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Rugby is arguably the most dangerous contact sport today. The injuries sustained at professional, intermediate and amateur levels are stifling. Which is why leading sports scientists have invested millions of dollars into the research and study of rugby-related injuries over the last five years, primarily for awareness and prevention, but also to compare the results with those of other contact sports.

A 1996 study into rugby injuries by the Department of Psychology at Rhodes University, South Africa, found through a control study that injured players, monitored on their memory, aptitude and cognitive abilities at the beginning and again at the end of the season, had impaired mental functioning comparative to their uninjured teammates. Even more alarmingly, the uninjured players featured poorer than those in non-contact sports such as tennis and swimming.

A statistical survey found that 20% of all rugby injuries result in concussions. Although higher numbers of injuries were reported at the amateur and intermediate levels, the most serious injuries were sustained at higher levels of the game.

The University of New South Wales, Australia, last year announced a major launch into the study of rugby injuries. The survey will record information from more than 375 players in 25 NSW-based teams, from schoolboy to university level so as to gain an accurate depiction of the frequency and occurrence of injuries across the age spectrum. The study also aims to improve the skills of coaches and their role in the prevention of serious injuries.

A British study showed that of the 443 spinal injuries reported between 1985 and 1995, 18% of them occurred through rugby. Of these 79 cases, 70% have resulted in serious paralysis. Another statistic compiled from spinal injury units around the country showed that players under the age of 26 sustained 50% of all serious rugby injuries. Again, most of the reported injuries were at school and club level, and not at regional, provincial or national levels.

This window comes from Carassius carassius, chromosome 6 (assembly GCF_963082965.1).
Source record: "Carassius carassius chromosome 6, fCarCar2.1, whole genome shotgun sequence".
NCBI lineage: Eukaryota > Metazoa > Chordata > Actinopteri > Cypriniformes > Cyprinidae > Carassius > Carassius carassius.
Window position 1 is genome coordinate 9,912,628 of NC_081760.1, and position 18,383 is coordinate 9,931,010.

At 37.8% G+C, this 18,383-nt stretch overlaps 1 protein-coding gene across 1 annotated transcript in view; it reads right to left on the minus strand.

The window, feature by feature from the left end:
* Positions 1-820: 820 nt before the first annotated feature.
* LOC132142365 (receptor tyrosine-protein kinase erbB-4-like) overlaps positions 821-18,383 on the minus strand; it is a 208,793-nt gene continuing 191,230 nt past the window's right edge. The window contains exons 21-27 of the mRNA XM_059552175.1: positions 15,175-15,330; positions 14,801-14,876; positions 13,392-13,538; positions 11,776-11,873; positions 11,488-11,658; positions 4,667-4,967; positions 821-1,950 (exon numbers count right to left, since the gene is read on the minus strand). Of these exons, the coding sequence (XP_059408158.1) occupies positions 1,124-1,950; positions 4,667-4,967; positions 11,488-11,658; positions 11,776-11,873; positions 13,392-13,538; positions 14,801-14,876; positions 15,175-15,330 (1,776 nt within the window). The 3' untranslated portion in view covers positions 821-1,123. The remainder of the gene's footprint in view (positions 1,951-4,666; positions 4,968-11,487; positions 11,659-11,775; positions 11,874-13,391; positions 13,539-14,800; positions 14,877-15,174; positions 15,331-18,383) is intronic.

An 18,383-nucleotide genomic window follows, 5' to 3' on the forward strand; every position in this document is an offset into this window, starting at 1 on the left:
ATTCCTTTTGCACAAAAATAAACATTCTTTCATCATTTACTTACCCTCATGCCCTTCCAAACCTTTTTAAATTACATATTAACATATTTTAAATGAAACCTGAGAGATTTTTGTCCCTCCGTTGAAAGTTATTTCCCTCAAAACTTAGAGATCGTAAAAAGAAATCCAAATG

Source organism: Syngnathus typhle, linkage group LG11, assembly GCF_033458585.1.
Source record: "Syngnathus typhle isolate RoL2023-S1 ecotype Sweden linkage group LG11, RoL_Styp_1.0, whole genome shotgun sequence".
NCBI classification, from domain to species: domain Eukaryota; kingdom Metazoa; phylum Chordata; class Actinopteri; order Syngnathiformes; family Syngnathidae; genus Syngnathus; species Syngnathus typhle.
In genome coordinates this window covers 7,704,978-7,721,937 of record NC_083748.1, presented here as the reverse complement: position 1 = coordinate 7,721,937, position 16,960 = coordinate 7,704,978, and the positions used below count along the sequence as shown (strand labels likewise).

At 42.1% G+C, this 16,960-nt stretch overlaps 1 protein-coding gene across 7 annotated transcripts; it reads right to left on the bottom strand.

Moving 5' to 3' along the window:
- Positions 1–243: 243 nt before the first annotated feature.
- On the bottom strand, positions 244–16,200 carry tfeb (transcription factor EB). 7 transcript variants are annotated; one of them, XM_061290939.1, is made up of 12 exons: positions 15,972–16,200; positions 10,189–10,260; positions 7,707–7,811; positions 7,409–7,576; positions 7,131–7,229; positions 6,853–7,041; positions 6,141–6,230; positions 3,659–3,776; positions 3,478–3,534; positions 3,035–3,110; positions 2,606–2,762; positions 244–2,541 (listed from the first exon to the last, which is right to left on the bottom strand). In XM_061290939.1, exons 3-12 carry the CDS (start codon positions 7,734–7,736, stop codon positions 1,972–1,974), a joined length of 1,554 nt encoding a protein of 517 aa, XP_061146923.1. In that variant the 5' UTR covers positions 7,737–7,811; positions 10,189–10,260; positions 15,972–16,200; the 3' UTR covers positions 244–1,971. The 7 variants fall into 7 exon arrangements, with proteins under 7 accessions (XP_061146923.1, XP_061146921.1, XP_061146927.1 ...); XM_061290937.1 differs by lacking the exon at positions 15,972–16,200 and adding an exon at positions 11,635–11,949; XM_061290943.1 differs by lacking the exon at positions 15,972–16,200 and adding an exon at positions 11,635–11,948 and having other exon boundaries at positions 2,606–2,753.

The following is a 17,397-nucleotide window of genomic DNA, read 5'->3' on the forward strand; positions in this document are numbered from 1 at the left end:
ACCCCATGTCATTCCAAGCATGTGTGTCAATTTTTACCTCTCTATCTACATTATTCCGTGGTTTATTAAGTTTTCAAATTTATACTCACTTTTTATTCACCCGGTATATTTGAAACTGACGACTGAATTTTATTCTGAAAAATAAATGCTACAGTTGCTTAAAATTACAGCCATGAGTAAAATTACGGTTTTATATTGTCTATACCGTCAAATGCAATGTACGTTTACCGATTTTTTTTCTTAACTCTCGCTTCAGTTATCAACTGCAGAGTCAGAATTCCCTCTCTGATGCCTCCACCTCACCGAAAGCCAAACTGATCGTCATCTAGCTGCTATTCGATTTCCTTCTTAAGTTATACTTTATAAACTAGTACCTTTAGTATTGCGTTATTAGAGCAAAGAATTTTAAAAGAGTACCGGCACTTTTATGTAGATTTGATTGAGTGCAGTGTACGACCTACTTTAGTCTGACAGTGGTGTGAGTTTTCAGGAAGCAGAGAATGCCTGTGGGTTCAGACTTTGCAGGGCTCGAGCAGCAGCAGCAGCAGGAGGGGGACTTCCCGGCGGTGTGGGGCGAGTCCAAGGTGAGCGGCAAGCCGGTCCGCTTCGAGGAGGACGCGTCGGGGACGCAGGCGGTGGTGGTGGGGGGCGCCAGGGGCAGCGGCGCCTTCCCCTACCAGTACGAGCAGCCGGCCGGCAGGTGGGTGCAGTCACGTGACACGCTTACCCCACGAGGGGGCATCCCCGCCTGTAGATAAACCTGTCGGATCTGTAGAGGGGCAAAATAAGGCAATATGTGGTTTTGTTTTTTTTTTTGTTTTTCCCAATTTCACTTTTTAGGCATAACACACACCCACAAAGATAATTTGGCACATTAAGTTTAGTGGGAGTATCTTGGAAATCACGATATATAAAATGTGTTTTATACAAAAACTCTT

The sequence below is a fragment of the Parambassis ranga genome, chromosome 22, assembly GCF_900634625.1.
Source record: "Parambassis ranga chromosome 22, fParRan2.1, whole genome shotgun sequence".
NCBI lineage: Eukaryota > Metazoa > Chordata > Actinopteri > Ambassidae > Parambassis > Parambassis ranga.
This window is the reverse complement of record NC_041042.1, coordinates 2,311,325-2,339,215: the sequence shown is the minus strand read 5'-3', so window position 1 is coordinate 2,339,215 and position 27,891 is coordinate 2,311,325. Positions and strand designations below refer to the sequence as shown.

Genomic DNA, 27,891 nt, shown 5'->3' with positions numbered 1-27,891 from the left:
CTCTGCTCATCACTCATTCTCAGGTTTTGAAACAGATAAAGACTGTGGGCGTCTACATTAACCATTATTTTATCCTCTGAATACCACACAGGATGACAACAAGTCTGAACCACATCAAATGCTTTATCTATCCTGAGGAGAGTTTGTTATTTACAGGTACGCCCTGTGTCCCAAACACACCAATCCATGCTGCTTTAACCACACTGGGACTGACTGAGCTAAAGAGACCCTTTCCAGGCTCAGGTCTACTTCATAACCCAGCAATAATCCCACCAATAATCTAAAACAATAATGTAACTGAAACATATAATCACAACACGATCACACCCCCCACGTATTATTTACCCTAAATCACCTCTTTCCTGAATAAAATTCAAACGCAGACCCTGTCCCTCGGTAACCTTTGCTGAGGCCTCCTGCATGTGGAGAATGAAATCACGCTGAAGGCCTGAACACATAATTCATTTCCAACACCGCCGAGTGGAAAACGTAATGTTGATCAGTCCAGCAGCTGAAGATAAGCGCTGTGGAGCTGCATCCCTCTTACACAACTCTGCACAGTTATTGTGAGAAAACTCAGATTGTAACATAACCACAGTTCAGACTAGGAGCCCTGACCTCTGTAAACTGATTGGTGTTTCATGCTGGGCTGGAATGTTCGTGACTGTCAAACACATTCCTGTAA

But new findings have contradicted this theory. Professor Michael Garraway, of the Department of Public Health Sciences at the University of Edinburgh, gathered information on 1705 (98%) of 1736 eligible players from nine Edinburgh schools, as well as 1169 (96%) of 1216 eligible players from the 26 Senior Southern District clubs, prior to the 1993-1994 season, and found that schoolboy rugby is significantly safer than club rugby.

Apart from the mouthguard, protective gear in the game of rugby was always frowned upon. Equipment such as padded vests to soften the blows of tackles and headgear to prevent “cauliflower ears” and head injuries, were viewed as unnecessary and irrelevant to the sport. But today, players are proud of donning their vests, headgear and mouthguards and, as a result, play the game more fiercely.